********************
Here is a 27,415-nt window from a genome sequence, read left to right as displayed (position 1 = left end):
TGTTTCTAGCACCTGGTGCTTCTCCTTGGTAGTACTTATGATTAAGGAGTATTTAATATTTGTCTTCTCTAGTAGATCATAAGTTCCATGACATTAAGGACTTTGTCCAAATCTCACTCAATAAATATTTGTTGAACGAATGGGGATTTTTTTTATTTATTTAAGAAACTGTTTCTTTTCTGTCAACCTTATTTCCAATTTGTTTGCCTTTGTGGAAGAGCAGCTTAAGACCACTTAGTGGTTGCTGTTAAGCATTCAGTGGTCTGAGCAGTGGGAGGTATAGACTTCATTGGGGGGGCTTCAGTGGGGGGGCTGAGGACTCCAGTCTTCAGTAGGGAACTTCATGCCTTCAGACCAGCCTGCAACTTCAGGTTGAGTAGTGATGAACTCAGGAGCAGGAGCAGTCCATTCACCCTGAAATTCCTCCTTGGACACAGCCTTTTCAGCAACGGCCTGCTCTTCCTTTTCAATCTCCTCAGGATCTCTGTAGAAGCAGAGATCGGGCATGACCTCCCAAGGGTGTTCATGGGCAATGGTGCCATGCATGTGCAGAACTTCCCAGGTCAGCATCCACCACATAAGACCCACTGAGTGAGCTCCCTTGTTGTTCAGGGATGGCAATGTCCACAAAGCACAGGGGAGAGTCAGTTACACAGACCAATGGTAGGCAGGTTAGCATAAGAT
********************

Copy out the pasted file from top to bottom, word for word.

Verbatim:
Here is a 27,415-nt window from a genome sequence, read left to right as displayed (position 1 = left end):
TGTTTCTAGCACCTGGTGCTTCTCCTTGGTAGTACTTATGATTAAGGAGTATTTAATATTTGTCTTCTCTAGTAGATCATAAGTTCCATGACATTAAGGACTTTGTCCAAATCTCACTCAATAAATATTTGTTGAACGAATGGGGATTTTTTTTATTTATTTAAGAAACTGTTTCTTTTCTGTCAACCTTATTTCCAATTTGTTTGCCTTTGTGGAAGAGCAGCTTAAGACCACTTAGTGGTTGCTGTTAAGCATTCAGTGGTCTGAGCAGTGGGAGGTATAGACTTCATTGGGGGGGCTTCAGTGGGGGGGCTGAGGACTCCAGTCTTCAGTAGGGAACTTCATGCCTTCAGACCAGCCTGCAACTTCAGGTTGAGTAGTGATGAACTCAGGAGCAGGAGCAGTCCATTCACCCTGAAATTCCTCCTTGGACACAGCCTTTTCAGCAACGGCCTGCTCTTCCTTTTCAATCTCCTCAGGATCTCTGTAGAAGCAGAGATCGGGCATGACCTCCCAAGGGTGTTCATGGGCAATGGTGCCATGCATGTGCAGAACTTCCCAGGTCAGCATCCACCACATAAGACCCACTGAGTGAGCTCCCTTGTTGTTCAGGGATGGCAATGTCCACAAAGCACAGGGGAGAGTCAGTTACACAGACCAATGGTAGGCAGGTTAGCATAAGAT